Monocytes accumulate in the airways of children with fatal asthma

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Eguiluz-Gracia , I , Malmström , K , Dheyauldeen , S A , Lohi , J , Sajantila , A , Aalokken , R , Sundaram , A Y M , Gilfillan , G D , Makela , M , Baekkevold , E S & Jahnsen , F L 2018 , ' Monocytes accumulate in the airways of children with fatal asthma ' , Clinical and Experimental Allergy , vol. 48 , no. 12 , pp. 1631-1639 . https://doi.org/10.1111/cea.13265

Title: Monocytes accumulate in the airways of children with fatal asthma
Author: Eguiluz-Gracia, Ibon; Malmström, Kristiina; Dheyauldeen, Sinan Ahmed; Lohi, Jouko; Sajantila, Antti; Aalokken, Ragnhild; Sundaram, Arvind Y. M.; Gilfillan, Gregor D.; Makela, Mika; Baekkevold, Espen S.; Jahnsen, Frode L.
Other contributor: University of Helsinki, Department of Dermatology, Allergology and Venereology
University of Helsinki, Department of Pathology
University of Helsinki, Department of Forensic Medicine
University of Helsinki, Department of Dermatology, Allergology and Venereology






Date: 2018-12
Language: eng
Number of pages: 9
Belongs to series: Clinical and Experimental Allergy
ISSN: 0954-7894
DOI: https://doi.org/10.1111/cea.13265
URI: http://hdl.handle.net/10138/307714
Abstract: Background: Activated T helper type 2 (Th2) cells are believed to play a pivotal role in allergic airway inflammation, but which cells attract and activate Th2 cells locally have not been fully determined. Recently, it was shown in an experimental human model of allergic rhinitis (AR) that activated monocytes rapidly accumulate in the nasal mucosa after local allergen challenge, where they promote recruitment of Th2 cells and eosinophils. Objective: To investigate whether monocytes are recruited to the lungs in paediatric asthma. Methods: Tissue samples obtained from children and adolescents with fatal asthma attack (n = 12), age-matched non-atopic controls (n = 9) and allergen-challenged AR patients (n = 8) were subjected to in situ immunostaining. Results: Monocytes, identified as CD68+S100A8/A9+ cells, were significantly increased in the lower airway mucosa and in the alveoli of fatal asthma patients compared with control individuals. Interestingly, cellular aggregates containing CD68+S100A8/A9+ monocytes obstructing the lumen of bronchioles were found in asthmatics (8 out of 12) but not in controls. Analysing tissue specimens from challenged AR patients, we confirmed that co-staining with CD68 and S100A8/A9 was a valid method to identify recently recruited monocytes. We also showed that the vast majority of accumulating monocytes both in the lungs and in the nasal mucosa expressed matrix metalloproteinase 10, suggesting that this protein may be involved in their migration within the tissue. Conclusions and clinical relevance: Monocytes accumulated in the lungs of children and adolescents with fatal asthma attack. This finding strongly suggests that monocytes are directly involved in the immunopathology of asthma and that these pro-inflammatory cells are potential targets for therapy.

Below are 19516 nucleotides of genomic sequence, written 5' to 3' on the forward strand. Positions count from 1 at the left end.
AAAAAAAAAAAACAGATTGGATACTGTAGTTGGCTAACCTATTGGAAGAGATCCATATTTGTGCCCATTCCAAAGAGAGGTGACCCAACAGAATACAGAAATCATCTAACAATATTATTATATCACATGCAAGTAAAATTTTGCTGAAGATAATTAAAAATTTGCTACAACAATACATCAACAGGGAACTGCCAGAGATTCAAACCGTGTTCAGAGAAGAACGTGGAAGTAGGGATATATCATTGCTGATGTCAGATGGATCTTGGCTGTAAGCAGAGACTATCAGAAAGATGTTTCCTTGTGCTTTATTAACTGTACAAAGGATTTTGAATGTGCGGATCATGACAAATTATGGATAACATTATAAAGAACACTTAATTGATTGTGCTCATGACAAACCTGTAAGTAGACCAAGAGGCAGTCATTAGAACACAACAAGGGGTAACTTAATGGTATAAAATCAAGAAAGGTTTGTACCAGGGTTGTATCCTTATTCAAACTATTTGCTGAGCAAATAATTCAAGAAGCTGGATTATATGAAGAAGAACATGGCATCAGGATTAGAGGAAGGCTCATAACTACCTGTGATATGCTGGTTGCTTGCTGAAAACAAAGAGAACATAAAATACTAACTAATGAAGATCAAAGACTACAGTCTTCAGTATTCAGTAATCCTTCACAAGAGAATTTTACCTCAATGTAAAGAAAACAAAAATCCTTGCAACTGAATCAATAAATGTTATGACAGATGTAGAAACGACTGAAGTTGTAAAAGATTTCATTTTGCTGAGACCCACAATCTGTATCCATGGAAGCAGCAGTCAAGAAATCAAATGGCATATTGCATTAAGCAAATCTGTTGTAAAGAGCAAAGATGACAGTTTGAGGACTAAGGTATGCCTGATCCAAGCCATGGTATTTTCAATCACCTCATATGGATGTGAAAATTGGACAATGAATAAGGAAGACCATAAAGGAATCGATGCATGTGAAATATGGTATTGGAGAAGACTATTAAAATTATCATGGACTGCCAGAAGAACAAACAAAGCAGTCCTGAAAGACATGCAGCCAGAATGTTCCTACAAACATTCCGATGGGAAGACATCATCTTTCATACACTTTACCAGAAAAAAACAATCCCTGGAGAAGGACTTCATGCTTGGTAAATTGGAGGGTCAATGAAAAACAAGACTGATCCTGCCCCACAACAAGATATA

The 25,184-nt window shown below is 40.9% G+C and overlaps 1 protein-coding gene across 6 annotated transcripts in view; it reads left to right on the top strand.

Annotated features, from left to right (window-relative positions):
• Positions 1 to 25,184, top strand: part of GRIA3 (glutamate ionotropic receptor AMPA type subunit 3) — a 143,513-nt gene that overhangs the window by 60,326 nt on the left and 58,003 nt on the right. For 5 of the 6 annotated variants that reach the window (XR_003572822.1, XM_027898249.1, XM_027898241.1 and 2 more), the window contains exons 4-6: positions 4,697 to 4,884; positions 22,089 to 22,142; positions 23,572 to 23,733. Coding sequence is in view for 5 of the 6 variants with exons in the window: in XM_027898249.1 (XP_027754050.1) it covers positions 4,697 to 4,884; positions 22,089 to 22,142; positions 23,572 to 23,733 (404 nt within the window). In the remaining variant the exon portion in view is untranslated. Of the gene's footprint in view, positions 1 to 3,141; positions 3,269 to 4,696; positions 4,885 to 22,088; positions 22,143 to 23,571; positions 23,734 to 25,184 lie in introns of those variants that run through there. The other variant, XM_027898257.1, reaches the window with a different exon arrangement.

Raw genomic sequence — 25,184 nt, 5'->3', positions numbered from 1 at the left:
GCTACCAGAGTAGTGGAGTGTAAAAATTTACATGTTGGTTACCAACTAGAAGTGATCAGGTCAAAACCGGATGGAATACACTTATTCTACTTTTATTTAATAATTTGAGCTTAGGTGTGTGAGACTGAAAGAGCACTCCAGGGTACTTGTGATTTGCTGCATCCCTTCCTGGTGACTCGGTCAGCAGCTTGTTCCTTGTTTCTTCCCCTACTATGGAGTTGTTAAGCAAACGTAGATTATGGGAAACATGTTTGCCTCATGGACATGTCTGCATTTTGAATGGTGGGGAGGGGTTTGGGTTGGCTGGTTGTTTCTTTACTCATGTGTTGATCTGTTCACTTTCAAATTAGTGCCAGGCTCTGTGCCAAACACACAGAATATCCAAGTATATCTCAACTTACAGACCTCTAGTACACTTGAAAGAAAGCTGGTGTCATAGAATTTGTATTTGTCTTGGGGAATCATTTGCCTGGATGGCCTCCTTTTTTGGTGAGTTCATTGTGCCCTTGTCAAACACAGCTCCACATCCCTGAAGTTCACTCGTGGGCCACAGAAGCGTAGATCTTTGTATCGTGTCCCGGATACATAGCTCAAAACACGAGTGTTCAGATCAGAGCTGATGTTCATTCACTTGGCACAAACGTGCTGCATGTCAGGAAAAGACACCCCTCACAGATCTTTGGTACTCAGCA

Subject: fatal asthma
MMP10
monocytes
paediatric asthma
DENDRITIC CELLS
ALLERGIC RHINITIS
RECRUITMENT
MACROPHAGES
INFECTION
RESIDENT
MUCOSA
3121 General medicine, internal medicine and other clinical medicine
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